https://arstechnica.com/?p=1758285 preview's
Everybody hates “FLoC,” Google’s tracking plan for Chrome ads

The EFF, Mozilla, Brave, Vivaldi, and DuckDuckGo, say "no way" to FLoC.
2021-04-20 18:15:03
https://hardware.slashdot.org/story/21/04/20/210241/the-new-ipad-pro-features-apples-m1-chip?utm_source=rss1.0mainlinkanon&utm_medium=feed preview's
The New iPad Pro Features Apple's M1 Chip

At today's Spring Loaded event, Apple unveiled a new version of the iPad Pro, equipped with the M1 chip that was first introduced on the company's Mac line. TechCrunch reports: The new chip sports an 8-core CPU, with performance up to 50% faster than the A12Z Bionic found on the previous generation. There's also an 8-core GPU, which it claims is up to 40% faster. The system can be decked out to up to 16 GB of RAM and 2 TB of storage. The device further blurs the line between the company's tablet and desktop offerings, as well as improved battery life now listed as "all day." The Pro also adds Thunderbolt support to the USB-C, which allows for a number of new features including external display support and wired transfers up to 40 Gbps. As reported, the new tablet (12.9-inch only for now) features an improved display -- Liquid Retina XDR, according to Apple's marketing terms. Among other things that brings much improved high dynamic range. The display is powered by 10,000 micro-LED. That allows for a hugely improved contrast ratio and 1,000 nits of brightness, without hammering the battery life. The 11-inch version starts at $799 and the 12.9-inch, which adds the Liquid Retina display, starts at $1,099. Pre-orders on the tablets starts April 30 and the product is set to start shipping in the second half of May -- along with a number of other products introduced at today's show. Read more of this story at Slashdot.
2021-04-20 17:15:02
https://arstechnica.com/?p=1401075 preview's
Apple announces new M1-based iMac and iMac Pro in 7 fancy colors

Apple's new all-in-one desktops look the same but benefit from a spec bump.
2021-04-20 14:15:03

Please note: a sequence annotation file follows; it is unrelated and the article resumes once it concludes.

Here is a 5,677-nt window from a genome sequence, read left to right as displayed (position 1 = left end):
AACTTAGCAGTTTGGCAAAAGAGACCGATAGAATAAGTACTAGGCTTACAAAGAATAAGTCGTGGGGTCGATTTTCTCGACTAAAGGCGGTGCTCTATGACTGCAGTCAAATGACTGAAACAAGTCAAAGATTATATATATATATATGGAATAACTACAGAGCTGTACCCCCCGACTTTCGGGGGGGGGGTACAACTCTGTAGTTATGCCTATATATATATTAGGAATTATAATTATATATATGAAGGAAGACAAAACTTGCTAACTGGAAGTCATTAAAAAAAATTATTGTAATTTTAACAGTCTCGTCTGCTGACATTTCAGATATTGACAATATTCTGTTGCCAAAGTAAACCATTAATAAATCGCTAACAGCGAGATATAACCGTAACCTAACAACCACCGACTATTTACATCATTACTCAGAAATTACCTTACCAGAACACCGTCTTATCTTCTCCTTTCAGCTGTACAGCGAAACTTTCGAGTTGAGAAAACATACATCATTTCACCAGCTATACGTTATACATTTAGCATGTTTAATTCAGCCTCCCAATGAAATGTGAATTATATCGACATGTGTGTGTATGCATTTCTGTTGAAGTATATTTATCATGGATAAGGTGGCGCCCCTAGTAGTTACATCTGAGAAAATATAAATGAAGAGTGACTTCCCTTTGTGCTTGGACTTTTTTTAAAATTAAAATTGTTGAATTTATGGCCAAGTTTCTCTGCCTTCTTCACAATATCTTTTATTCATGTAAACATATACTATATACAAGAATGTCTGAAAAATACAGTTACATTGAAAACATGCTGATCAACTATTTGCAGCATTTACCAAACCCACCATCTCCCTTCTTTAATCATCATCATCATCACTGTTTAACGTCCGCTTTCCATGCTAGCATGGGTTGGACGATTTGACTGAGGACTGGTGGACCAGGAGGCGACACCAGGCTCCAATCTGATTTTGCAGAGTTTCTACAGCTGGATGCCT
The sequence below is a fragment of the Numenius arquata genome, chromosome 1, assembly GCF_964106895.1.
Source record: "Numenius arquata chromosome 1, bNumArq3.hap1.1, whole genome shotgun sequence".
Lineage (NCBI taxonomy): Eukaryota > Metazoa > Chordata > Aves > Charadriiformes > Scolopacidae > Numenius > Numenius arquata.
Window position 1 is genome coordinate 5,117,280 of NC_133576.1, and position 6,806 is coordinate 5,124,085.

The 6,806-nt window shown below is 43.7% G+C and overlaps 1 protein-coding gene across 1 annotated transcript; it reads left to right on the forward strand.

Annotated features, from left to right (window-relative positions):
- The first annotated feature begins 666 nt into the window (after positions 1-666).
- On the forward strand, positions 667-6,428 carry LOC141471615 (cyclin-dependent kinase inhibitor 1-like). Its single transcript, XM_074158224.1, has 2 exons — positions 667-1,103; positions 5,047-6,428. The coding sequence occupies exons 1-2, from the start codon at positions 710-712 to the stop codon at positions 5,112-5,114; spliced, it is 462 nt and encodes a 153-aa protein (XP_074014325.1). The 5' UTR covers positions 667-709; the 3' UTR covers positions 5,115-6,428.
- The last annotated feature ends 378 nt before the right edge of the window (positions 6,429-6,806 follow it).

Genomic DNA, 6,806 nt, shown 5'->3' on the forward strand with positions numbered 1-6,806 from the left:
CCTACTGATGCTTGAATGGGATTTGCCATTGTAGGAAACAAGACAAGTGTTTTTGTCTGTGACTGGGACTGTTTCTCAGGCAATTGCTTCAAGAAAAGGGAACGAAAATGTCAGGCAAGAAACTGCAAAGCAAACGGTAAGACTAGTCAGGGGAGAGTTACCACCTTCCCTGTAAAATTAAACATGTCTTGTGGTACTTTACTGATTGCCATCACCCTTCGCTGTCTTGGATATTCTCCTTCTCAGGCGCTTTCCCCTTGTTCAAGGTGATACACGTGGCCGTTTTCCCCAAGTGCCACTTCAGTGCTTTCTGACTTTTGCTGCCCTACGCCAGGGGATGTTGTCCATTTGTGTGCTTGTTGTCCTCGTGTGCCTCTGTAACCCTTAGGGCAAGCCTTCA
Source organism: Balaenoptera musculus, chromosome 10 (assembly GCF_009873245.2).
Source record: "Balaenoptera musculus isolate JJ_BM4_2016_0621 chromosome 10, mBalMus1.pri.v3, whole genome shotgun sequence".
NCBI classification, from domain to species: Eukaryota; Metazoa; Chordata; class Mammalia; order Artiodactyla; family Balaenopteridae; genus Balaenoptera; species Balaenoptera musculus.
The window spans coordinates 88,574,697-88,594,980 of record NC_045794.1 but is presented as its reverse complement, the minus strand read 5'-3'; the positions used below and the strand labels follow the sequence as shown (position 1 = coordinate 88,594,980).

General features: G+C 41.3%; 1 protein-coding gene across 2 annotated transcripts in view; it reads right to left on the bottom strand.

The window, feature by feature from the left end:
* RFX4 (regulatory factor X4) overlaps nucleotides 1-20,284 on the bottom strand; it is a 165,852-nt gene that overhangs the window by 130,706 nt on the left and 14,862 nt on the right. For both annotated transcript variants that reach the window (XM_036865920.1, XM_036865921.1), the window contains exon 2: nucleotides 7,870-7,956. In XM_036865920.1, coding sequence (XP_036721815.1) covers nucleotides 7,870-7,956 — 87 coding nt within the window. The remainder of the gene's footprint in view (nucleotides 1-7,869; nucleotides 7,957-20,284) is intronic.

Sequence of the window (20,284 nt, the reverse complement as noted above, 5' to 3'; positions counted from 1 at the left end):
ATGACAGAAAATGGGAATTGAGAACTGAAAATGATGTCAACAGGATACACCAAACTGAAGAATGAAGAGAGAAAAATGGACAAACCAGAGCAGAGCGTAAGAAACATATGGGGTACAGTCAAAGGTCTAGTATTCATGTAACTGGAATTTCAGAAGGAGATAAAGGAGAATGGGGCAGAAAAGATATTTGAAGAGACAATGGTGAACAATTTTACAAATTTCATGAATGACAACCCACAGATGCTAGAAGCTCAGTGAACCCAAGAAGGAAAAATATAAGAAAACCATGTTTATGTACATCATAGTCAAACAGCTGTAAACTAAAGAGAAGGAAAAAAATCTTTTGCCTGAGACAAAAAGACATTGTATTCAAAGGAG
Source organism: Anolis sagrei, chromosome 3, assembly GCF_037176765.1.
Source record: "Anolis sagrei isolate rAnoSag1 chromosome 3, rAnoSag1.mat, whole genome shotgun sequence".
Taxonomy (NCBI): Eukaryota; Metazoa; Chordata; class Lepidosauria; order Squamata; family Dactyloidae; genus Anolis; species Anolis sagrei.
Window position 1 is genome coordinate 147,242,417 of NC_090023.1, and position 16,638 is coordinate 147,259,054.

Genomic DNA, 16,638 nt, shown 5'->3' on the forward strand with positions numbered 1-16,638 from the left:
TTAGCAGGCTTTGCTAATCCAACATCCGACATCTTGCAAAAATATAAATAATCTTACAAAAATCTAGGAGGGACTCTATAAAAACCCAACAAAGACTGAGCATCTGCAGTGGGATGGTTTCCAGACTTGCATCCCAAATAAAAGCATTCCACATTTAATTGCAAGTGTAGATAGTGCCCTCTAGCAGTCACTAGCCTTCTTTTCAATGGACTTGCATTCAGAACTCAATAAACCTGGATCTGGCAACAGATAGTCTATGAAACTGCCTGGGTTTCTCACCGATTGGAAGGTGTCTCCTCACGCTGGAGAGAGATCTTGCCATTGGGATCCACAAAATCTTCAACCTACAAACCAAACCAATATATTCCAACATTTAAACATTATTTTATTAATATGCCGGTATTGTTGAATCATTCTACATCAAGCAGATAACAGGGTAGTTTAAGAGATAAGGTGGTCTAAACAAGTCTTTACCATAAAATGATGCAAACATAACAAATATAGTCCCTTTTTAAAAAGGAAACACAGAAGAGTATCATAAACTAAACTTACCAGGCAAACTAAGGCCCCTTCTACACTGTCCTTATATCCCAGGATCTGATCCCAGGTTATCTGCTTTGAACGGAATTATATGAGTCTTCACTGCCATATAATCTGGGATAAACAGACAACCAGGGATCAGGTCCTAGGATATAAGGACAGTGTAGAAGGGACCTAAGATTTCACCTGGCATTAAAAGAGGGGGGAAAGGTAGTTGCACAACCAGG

https://arstechnica.com/?p=1758096 preview's
iPad Pro gets M1 chip, “Liquid Retina” mini-LED screen

iPad Pros get Apple's best SoC, with a mini-LED display for the 12.9-inch version.
2021-04-20 14:15:03
https://arstechnica.com/?p=1563273 preview's
Apple updates the Apple TV 4K with the A12 Bionic processor, new remote

The 12 Bionic chip will make games run faster and enhances video as well.
2021-04-20 13:45:02
https://arstechnica.com/?p=1685092 preview's
Apple takes on Tile with AR-ready AirTags tracking devices

The Find My app and the iPhone's U1 chip finally make a lot more sense.
2021-04-20 13:45:02
https://hardware.slashdot.org/story/21/04/19/2126214/dna-robots-designed-in-minutes-instead-of-days?utm_source=rss1.0mainlinkanon&utm_medium=feed preview's
DNA Robots Designed In Minutes Instead of Days

Researchers have developed a tool that can design complex DNA robots and nanodevices in minutes instead of days. Phys.Org reports: In a paper published today in the journal Nature Materials, researchers from The Ohio State University -- led by former engineering doctoral student Chao-Min Huang -- unveiled new software they call MagicDNA. The software helps researchers design ways to take tiny strands of DNA and combine them into complex structures with parts like rotors and hinges that can move and complete a variety of tasks, including drug delivery. One advantage is that it allows researchers to carry out the entire design truly in 3-D. Earlier design tools only allowed creation in 2-D, forcing researchers to map their creations into 3-D. That meant designers couldn't make their devices too complex. The software also allows designers to build DNA structures "bottom up" or "top down." In "bottom up" design, researchers take individual strands of DNA and decide how to organize them into the structure they want, which allows fine control over local device structure and properties. But they can also take a "top down" approach where they decide how their overall device needs to be shaped geometrically and then automate how the DNA strands are put together. Combining the two allows for increasing complexity of the overall geometry while maintaining precise control over individual component properties. Another key element of the software is that it allows simulations of how designed DNA devices would move and operate in the real world. Read more of this story at Slashdot.
2021-04-19 22:15:03